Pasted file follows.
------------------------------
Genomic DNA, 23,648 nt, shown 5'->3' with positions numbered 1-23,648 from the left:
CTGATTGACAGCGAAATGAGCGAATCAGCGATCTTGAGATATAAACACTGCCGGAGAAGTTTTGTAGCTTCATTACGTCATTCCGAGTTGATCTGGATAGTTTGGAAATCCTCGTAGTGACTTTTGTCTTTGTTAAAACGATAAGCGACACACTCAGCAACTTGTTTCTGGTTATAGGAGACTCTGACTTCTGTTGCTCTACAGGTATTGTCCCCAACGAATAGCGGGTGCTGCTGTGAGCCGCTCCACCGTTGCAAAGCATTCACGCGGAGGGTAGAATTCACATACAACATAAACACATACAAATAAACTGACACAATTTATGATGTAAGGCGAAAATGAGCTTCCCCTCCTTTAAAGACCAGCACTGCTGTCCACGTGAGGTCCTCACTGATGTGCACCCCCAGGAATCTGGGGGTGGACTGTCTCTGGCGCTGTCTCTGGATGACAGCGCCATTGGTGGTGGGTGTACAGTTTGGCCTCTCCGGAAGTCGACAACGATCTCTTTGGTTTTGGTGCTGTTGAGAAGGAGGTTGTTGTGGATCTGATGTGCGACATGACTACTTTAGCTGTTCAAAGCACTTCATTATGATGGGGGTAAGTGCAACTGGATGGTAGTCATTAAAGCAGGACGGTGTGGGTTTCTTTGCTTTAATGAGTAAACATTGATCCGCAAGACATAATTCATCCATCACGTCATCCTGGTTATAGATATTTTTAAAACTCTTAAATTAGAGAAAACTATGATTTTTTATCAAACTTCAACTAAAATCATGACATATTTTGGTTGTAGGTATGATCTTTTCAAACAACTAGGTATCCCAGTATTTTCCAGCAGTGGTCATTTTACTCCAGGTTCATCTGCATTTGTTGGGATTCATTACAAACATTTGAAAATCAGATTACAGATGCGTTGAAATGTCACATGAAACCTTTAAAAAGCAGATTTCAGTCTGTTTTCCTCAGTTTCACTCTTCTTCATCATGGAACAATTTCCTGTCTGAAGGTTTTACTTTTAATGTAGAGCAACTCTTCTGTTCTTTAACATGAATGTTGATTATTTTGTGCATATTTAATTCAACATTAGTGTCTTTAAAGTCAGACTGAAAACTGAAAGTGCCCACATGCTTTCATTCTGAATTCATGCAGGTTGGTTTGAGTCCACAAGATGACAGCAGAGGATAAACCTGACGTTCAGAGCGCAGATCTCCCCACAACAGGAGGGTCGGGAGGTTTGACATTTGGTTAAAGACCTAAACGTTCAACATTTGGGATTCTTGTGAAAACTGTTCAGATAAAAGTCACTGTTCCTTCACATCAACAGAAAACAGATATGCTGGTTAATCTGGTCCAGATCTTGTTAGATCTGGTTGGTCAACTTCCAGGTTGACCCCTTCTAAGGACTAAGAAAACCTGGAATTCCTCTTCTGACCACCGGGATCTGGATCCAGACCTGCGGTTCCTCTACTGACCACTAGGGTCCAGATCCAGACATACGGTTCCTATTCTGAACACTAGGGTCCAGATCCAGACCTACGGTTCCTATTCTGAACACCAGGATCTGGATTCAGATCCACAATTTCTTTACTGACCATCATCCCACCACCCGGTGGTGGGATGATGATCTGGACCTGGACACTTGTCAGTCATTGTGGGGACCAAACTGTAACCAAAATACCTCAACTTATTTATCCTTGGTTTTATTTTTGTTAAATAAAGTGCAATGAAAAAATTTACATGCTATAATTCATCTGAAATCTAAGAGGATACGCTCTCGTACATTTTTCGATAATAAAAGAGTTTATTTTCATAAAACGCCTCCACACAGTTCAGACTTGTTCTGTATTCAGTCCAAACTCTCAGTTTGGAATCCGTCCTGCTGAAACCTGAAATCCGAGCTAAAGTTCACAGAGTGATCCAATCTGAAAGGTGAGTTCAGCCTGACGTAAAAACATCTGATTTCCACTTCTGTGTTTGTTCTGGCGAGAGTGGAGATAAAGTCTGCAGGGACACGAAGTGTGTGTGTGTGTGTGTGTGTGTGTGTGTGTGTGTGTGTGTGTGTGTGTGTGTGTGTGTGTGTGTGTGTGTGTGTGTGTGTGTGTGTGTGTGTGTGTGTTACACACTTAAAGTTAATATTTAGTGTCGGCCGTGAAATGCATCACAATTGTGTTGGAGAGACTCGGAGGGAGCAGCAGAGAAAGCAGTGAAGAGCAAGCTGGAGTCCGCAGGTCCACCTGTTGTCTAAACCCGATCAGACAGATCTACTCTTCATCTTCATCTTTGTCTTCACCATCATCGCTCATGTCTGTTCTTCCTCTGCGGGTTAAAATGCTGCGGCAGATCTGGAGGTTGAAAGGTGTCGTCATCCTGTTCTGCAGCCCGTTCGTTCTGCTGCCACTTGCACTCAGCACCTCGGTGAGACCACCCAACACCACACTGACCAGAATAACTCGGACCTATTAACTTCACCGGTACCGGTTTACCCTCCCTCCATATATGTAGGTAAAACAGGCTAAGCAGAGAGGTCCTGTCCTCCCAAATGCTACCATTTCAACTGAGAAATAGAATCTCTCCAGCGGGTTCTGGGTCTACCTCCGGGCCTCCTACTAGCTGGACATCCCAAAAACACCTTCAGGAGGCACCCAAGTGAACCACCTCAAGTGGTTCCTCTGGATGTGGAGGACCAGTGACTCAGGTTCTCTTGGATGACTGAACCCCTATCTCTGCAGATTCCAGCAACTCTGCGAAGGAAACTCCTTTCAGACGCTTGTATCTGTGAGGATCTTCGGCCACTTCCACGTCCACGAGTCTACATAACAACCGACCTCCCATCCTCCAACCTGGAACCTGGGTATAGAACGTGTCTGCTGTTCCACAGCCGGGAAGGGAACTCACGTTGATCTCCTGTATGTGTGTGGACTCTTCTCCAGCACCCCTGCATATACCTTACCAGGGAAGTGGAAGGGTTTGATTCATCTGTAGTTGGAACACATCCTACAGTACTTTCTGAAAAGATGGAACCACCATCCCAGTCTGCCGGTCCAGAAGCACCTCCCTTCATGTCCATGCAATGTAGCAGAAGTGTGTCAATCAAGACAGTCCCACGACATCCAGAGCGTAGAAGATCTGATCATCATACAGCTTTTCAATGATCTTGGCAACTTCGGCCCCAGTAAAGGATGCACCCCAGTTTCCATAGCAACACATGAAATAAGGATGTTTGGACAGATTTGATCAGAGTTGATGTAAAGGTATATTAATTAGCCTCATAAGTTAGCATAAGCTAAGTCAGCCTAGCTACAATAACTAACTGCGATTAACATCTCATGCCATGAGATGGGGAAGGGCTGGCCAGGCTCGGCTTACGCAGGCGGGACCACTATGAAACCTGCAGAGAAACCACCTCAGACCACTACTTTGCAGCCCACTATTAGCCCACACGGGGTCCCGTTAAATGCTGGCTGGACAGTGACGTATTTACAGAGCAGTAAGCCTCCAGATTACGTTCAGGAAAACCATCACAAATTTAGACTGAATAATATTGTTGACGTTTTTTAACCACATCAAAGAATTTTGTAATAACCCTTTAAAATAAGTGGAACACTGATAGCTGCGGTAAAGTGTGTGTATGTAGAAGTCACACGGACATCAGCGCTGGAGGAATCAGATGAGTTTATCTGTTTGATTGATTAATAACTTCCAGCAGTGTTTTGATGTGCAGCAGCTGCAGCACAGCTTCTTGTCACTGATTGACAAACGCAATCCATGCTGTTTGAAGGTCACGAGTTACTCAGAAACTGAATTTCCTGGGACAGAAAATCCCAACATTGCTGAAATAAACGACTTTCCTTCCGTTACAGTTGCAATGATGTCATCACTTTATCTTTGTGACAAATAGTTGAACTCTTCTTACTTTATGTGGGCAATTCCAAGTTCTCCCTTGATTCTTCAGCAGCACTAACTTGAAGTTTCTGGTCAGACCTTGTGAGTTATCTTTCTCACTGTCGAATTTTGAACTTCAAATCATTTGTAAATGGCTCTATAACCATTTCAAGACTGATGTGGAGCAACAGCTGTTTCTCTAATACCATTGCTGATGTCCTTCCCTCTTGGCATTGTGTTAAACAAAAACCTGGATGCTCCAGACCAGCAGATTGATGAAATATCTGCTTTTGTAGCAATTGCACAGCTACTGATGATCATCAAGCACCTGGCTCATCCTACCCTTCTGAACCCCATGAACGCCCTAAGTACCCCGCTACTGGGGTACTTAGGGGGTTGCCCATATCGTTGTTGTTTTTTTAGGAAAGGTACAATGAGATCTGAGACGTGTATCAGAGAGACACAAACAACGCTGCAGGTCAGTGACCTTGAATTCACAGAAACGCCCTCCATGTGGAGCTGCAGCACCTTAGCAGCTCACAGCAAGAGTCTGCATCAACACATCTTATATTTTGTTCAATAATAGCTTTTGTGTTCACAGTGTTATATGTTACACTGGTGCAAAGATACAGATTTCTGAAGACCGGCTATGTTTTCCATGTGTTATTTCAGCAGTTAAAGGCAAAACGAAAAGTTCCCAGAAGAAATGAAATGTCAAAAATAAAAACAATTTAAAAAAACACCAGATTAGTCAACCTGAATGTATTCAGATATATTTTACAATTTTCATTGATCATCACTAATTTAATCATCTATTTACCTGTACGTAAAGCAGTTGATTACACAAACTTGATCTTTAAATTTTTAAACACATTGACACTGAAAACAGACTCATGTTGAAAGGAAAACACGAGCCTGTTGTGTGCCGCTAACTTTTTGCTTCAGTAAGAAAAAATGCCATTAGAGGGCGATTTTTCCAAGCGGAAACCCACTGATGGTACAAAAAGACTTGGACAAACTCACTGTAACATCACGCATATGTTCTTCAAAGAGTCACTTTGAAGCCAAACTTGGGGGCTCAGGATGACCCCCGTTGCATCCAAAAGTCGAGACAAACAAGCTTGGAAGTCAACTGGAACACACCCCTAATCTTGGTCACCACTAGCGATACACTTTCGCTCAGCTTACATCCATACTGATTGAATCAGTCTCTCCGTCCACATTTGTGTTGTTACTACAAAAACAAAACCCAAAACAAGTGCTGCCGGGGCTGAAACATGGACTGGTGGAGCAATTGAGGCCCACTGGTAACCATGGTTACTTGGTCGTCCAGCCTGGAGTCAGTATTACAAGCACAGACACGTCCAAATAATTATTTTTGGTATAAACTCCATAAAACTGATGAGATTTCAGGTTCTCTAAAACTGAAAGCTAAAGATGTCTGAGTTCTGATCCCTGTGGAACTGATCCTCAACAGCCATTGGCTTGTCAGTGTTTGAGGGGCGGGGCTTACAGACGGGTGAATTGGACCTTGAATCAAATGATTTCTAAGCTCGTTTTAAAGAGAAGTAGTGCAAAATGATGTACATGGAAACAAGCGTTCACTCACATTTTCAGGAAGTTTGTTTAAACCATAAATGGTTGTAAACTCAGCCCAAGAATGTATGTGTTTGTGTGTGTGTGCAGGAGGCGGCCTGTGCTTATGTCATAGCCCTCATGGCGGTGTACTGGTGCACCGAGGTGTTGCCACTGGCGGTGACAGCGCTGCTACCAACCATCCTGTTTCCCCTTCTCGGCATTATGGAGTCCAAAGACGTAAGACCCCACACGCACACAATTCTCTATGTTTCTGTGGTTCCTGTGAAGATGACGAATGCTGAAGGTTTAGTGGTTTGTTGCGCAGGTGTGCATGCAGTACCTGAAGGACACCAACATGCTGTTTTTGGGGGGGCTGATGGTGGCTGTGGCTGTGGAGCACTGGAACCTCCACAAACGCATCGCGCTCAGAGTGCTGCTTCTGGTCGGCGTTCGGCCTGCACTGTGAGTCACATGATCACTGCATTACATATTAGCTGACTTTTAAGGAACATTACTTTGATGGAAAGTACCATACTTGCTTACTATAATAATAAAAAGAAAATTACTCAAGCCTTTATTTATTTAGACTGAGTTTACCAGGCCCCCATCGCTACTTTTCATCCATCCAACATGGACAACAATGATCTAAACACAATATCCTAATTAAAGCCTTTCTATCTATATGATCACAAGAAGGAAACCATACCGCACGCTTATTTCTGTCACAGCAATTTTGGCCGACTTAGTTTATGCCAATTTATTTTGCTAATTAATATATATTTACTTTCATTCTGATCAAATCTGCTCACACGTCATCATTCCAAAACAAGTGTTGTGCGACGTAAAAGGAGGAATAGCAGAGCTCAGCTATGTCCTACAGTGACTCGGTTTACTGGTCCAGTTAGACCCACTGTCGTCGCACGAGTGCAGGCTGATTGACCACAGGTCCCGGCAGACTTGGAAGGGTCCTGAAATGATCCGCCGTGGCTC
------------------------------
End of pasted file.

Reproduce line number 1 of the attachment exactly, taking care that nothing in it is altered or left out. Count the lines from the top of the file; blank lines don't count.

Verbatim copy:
Genomic DNA, 23,648 nt, shown 5'->3' with positions numbered 1-23,648 from the left: